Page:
"They 's trouble a-comin'." The voice was hers—at least it came from her direction—yet it seemed to Old Dalton that the words came not from her, but through her. "Ey, Davie ... there 's trouble a-comin' ... trouble a-comin'. Ess time you was movin' ... movin' on...."
Old Dave Dalton had never, in the long, long course of his years, had a sensation like that which took him, as the queer voice melted away, blending imperceptibly with the homely rustlings and lowings of the farm night. The ache he had carried in his heart for those last weeks seemed suddenly to bulge and burst, like a bubble. The old moon, the hills and trees and trail of his long travel; the night, the world, and the odd old figure over against him, were bundled up with a sudden vast infolding in a blanket of black, a corner of which seemed thrust against his mouth, gagging him and cutting off his breath. He was lifted, lifted as in a great wind—lifted by shoulders, crown, and knees, and whirled around—around ... then set again on his feet very softly, with the blackness gone and the clear country night above him as before.
He should have been giddy after that cataclysm, but he stood upright and steady. He should have been tired and shaken, but he was fresh and calm. He should have been heavy and stiff and held to the earth by the ball and chain of a hundred years; yet he seemed scarcely more solid, scarcely less light, than an embodied wind. He should have been (for the atmosphere of the home in which you have dwelt for a century is not so easily dissipated) a doddering old corporeality, yet he felt he was now all thought and glorious essence of life. He should have seen on the step that old wife who had stood so uncannily by while he sweat over his wood-splitting; yet the presence that moved toward him from the pine sill, though wholly familiar and intimate and full of kind emanations, had neither wrinkles nor grayness nor any of the attributes and qualities of mortality. He should have bespoken that kindred presence in halting colloquialities, yet the greeting he gave flowed from him in the form of a thought untranslated into any sluggish medium of language. He should have been filled with a vague curiosity about that trouble she had just presaged, yet now he knew wholly....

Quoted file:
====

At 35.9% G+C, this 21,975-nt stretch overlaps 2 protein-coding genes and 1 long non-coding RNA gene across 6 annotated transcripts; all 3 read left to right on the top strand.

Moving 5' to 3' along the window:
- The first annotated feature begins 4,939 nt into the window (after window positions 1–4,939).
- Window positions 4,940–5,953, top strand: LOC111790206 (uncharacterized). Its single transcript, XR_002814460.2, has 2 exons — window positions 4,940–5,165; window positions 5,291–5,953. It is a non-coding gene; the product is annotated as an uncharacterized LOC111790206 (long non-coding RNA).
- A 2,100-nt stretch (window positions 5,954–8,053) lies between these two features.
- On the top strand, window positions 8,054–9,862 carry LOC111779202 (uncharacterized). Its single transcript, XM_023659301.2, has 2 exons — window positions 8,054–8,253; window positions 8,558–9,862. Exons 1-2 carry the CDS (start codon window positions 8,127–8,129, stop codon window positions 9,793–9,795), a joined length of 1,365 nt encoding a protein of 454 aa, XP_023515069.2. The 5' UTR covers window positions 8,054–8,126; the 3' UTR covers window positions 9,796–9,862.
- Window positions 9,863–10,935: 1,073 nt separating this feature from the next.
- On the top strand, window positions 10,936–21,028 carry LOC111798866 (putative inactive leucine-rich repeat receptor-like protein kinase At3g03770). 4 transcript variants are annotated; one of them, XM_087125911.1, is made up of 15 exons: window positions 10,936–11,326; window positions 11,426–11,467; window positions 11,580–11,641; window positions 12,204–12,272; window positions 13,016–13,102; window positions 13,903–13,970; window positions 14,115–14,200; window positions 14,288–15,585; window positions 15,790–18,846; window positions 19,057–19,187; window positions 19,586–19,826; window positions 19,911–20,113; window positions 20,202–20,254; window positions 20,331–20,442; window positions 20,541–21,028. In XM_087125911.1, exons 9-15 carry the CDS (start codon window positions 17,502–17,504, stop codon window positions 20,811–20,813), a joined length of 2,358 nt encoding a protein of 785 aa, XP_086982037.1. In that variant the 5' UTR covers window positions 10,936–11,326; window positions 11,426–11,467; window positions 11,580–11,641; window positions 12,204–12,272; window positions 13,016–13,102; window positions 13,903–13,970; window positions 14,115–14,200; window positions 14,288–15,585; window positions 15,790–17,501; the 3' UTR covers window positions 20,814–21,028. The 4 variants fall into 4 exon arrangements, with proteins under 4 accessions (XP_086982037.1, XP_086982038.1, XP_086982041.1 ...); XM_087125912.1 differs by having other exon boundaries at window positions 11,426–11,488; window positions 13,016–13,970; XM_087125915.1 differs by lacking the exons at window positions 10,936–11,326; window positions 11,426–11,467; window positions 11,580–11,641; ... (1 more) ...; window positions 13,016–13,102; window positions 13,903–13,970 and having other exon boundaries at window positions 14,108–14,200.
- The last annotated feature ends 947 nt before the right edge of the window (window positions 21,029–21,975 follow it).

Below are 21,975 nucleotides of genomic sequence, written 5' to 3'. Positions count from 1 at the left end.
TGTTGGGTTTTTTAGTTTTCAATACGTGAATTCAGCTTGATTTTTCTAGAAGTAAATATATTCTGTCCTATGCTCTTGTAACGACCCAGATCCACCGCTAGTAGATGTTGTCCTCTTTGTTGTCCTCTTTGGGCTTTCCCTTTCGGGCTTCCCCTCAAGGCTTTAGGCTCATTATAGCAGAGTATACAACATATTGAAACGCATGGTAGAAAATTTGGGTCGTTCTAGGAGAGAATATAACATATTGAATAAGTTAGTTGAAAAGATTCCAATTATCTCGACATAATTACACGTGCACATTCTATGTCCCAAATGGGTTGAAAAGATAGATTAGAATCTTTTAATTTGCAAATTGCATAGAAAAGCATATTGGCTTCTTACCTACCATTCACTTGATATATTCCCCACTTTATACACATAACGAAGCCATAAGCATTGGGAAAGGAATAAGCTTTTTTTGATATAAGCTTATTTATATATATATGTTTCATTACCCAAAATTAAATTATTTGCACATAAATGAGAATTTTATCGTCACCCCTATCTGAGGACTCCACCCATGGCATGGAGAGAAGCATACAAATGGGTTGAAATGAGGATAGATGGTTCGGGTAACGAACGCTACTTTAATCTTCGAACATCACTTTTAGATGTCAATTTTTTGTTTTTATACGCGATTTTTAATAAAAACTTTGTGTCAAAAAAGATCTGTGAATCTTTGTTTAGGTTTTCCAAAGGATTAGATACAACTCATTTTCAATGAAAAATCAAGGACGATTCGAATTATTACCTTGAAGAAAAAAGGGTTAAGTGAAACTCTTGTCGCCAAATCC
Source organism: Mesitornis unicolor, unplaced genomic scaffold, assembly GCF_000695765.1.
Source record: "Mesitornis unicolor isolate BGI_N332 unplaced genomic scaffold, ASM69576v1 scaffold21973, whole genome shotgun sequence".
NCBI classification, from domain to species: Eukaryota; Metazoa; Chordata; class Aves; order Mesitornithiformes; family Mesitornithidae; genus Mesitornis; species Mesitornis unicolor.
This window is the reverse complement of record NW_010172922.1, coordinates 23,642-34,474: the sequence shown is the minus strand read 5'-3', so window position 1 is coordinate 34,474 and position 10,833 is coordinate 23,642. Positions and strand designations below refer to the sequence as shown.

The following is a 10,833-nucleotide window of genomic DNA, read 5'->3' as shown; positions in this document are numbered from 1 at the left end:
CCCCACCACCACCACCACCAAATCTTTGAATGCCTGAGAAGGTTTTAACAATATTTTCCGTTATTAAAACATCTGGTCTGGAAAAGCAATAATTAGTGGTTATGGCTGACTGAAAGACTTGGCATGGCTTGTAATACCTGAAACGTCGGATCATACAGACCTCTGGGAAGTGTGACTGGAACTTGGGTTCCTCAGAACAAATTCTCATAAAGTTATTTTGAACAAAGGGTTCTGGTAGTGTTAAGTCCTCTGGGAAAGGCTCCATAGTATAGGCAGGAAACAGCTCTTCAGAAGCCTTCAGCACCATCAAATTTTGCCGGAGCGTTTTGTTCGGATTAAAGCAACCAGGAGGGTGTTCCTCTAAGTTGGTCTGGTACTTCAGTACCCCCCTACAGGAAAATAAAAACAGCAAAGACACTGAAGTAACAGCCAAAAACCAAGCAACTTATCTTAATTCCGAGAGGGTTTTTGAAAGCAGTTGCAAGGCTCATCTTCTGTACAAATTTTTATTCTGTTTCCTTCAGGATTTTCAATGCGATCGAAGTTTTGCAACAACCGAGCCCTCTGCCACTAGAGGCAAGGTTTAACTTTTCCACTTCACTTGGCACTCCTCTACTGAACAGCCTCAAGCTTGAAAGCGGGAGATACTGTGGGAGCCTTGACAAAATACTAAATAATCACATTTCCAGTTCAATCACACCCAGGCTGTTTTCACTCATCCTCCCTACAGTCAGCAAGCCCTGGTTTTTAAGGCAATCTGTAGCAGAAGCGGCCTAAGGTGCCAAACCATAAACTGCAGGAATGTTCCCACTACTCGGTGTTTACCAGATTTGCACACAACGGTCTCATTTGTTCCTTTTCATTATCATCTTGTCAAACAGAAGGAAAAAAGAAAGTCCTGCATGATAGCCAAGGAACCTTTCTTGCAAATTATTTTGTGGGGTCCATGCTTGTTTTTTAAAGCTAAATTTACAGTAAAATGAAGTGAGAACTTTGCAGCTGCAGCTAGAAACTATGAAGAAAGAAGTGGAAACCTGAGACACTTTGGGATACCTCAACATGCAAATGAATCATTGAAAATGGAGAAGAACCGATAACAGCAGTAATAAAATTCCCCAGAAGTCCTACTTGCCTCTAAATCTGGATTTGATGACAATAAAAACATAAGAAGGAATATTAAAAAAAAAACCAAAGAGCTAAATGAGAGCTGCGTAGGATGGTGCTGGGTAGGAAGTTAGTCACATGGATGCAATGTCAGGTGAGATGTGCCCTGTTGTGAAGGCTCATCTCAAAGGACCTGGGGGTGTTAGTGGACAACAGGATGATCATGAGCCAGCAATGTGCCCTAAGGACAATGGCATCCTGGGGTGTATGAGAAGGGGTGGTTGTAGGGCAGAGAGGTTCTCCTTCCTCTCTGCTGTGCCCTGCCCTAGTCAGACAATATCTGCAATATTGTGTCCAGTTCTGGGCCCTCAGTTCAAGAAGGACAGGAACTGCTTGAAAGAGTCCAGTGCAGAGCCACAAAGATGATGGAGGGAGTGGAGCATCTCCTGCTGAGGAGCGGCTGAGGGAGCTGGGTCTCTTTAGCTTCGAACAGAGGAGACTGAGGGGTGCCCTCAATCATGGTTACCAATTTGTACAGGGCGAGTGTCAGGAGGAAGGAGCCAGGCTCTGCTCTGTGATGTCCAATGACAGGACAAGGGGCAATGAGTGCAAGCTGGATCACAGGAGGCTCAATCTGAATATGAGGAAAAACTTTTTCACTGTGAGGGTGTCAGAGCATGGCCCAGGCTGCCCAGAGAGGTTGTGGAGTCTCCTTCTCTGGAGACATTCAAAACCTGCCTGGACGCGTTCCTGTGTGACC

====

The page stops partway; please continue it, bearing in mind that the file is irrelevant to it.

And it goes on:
"Let us thank God that our sojourn ended within the bourne of His peace!" was the thought exchanged as these two dutiful ones, cleared and lightened for swift voyaging, turned their faces toward the Gates of the Day.
On the earth they had left midnight was wearing toward morning—the morning of August the First, Nineteen Hundred and Fourteen!
[Note 16: Copyright, 1919, by The Curtis Publishing Company. Copyright, 1920, by Calvin Johnston.]
From The Saturday Evening Post
BY CALVIN JOHNSTON
The group before the fire at the Engineers' Club were listening, every one—though nothing was being said; nor was it the crackle of apple logs or fluttering sails and drowning cries of the northeaster in the chimney that preoccupied them. Rather some still, distant undertone in their own breasts, arresting their conversation, gestures, thoughts—they glanced at one another surreptitiously, uneasily.
"But listen—I am telling you," said old Con O'Connel, the railroad builder, his voice rolling and sweet as the bells of Shandon: "To-night I hear a footfall in the rain—that of Tim Cannon, the messenger."
So that was the undertone which had arrested their thoughts; the rush of footfalls symbolizing to the group, every one, the pursuit of himself by a belated messenger. They settled themselves, relieved and smiling; after all the thing had been naturally suggested to them by the echo of rain on the broad plate windows. And they nodded their heads to Con, still listening.